Intuitive Eating: A Non-Diet Approach to Health

By Laura Andromalos

Intuitive Eating: A Non-Diet Approach to Health

“I’ve tried every diet under the sun.” “I’ve lost and gained the same 50 pounds over and over again.” “Diets? You name it, I’ve tried it.” If these phrases sound familiar to you, it might be time for a new approach to health.

Intuitive eating is an approach that has been around for 25 years and continues to grow in popularity. It was developed by two dietitians who specialize in treating eating disorders. This style of eating can help people to heal from disordered eating and diet obsessions. The newest edition of their book was published earlier this summer. In the 25 years since the original book was released, over 100 research studies about intuitive eating have been published. These studies support the role of intuitive eating in reducing risk of eating disorders, improving physical and mental health, and promoting body positivity.

Intuitive eating is a non-diet approach to a healthy life. It’s not a tool for losing weight. In fact, one of the main principles of intuitive eating is to respect and accept your body as it is. If you’ve spent your whole life hearing that weight loss is the pathway to better health, this might seem anything but intuitive. That’s why there are counselors who had received special training to help people adopt the principles of intuitive eating. You can find certified Original Intuitive Eating Pros throughout the world. While many of the professionals are dietitians, you’ll also find other professionals, such as therapists, with this training.

Wondering what to expect with the intuitive eating approach? Here is a summary of the 10 principles of intuitive eating:

1. Reject the Diet Mentality – This isn’t a new diet approach. This is an opportunity to break free from the constraints of diet culture.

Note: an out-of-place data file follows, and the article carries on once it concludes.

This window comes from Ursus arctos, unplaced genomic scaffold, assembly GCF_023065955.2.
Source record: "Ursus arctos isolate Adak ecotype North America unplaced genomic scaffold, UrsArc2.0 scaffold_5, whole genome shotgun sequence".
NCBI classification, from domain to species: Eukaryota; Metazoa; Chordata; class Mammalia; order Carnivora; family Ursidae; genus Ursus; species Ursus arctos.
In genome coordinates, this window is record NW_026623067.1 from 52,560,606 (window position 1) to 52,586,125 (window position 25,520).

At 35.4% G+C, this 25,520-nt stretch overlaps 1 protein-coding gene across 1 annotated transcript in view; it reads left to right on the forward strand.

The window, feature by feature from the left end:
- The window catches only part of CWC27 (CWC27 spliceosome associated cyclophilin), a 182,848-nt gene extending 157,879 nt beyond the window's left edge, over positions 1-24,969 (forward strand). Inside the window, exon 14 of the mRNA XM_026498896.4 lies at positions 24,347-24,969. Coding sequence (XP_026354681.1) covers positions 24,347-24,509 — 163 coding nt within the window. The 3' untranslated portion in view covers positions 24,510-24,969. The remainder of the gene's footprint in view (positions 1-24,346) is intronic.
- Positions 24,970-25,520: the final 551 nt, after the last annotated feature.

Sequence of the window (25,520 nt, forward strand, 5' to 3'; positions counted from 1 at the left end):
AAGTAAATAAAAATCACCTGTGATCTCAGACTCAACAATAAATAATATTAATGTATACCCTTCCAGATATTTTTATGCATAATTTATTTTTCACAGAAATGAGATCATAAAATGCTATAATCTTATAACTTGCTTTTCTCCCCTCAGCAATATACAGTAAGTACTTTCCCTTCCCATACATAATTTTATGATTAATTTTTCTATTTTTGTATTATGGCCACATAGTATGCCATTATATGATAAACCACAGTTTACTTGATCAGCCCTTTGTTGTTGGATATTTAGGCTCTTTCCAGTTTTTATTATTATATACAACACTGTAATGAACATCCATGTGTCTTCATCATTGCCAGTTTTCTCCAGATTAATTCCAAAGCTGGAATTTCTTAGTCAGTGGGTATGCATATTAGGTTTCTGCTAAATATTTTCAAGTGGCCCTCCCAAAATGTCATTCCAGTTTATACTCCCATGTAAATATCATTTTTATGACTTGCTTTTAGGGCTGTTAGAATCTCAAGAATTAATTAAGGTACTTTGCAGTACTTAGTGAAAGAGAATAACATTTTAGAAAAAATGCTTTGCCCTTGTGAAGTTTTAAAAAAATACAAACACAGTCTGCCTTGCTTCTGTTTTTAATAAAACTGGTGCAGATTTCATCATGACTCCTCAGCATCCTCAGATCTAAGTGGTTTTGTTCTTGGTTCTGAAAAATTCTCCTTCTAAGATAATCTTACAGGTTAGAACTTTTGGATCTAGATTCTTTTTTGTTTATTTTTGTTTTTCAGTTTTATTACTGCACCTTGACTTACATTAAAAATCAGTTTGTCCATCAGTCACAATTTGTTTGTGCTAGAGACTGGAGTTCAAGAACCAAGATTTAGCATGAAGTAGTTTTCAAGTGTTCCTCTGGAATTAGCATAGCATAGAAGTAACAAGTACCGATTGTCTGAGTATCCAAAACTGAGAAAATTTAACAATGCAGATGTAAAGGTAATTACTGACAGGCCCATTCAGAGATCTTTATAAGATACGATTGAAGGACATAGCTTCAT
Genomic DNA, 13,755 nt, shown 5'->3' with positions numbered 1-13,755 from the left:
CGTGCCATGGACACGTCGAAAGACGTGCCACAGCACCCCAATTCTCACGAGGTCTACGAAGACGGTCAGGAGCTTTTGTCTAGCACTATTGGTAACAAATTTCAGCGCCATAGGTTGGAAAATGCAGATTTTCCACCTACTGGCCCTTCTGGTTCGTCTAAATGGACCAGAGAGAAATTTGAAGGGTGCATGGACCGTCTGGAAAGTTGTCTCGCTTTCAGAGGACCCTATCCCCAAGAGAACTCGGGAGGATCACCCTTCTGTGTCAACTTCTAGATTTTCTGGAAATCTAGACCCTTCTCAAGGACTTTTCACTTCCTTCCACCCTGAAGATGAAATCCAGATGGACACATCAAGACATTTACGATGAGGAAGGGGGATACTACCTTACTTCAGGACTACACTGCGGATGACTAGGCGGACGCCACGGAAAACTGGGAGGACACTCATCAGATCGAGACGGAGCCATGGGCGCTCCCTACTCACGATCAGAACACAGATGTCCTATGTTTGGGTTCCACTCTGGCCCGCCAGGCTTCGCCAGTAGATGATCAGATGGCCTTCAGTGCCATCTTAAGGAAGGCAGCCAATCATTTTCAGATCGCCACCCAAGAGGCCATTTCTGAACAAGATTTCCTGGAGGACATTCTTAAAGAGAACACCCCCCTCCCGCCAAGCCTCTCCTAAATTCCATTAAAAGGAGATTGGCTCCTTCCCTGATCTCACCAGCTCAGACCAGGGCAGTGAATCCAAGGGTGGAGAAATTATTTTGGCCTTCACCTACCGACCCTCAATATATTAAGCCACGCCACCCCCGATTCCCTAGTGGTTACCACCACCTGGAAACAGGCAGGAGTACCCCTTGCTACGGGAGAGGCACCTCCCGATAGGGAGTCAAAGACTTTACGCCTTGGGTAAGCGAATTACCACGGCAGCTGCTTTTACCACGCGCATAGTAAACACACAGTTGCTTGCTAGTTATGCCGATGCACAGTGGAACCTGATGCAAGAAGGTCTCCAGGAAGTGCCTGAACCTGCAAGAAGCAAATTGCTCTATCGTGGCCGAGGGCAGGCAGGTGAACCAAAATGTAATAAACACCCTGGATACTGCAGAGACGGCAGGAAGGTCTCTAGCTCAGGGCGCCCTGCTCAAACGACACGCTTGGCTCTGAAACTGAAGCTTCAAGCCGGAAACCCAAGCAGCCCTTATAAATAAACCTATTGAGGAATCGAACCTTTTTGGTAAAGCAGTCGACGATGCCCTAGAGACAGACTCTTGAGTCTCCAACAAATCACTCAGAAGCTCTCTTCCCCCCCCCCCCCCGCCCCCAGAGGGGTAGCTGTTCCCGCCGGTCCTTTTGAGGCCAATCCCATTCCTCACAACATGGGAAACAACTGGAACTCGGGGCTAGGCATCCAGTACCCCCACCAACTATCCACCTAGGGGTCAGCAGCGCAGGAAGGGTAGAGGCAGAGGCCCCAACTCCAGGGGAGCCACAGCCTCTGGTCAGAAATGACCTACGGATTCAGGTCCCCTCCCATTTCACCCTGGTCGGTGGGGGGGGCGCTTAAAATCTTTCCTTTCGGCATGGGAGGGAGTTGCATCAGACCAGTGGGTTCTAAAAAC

2. Honor Your Hunger – Hunger is a survival mechanism, not something that should be feared. Learn how to trust your body’s hunger signals.

3. Make Peace with Food – There are no bad foods. Restricting foods can make you feel deprived and can lead to stronger food cravings.

4. Challenge the Food Police – Turn off the inner thoughts that tell you that you are a good or bad person based on your food choices.

5. Discover the Satisfaction Factor – Eating can be a pleasurable and satisfying experience. Learn how to create an eating environment that makes you feel content.

6. Feel Your Fullness – Just as you learn to acknowledge hunger, you will also learn to recognize fullness. Tune into your body’s signals telling you that you are no longer hungry.

7. Cope with Your Emotions with Kindness – Emotions are a natural part of being a human. Be kind to yourself while accepting that food will not solve emotional problems.

8. Respect Your Body – Accept your body as it is without being critical of your shape and size.

9. Movement – Feel the Difference – Instead of thinking about burning calories, appreciate how movement can make you feel more energized or stronger.

10. Honor Your Health – Gentle Nutrition – Balance the enjoyment of tasty food with the health benefits of food. You don’t need to eat perfectly to be healthy.

If you’ve been dieting all your life, it might feel scary to try a new approach that relies on self-trust instead of rules around food. But if what you’ve been doing hasn’t been effective or sustainable, it’s time to think about trying something new. For many people, intuitive eating provides freedom and hope in their relationship with food and their body. If you’d like to get started, look for an Original Intuitive Eating Pro.

 

 

 

Subscribe to the Cecelia Health Blog

Never miss a blog article. Sign up to receive one email per week rounding up our latest diabetes management content, industry innovation updates, and company news.

Orignially published on September 10, 2020, updated on September 10, 2020

Topic: CVD

Laura Andromalos

About Laura Andromalos

Laura Andromalos, MS, RD, CSOWM, CDE, is a bilingual CDE Coach for Cecelia Health and the Nutrition Program Manager at Northwest Weight & Wellness Center in Everett, WA. She is an internationally recognized expert on metabolic & bariatric surgery nutrition practices. Follow her on Twitter at @LAndromalos.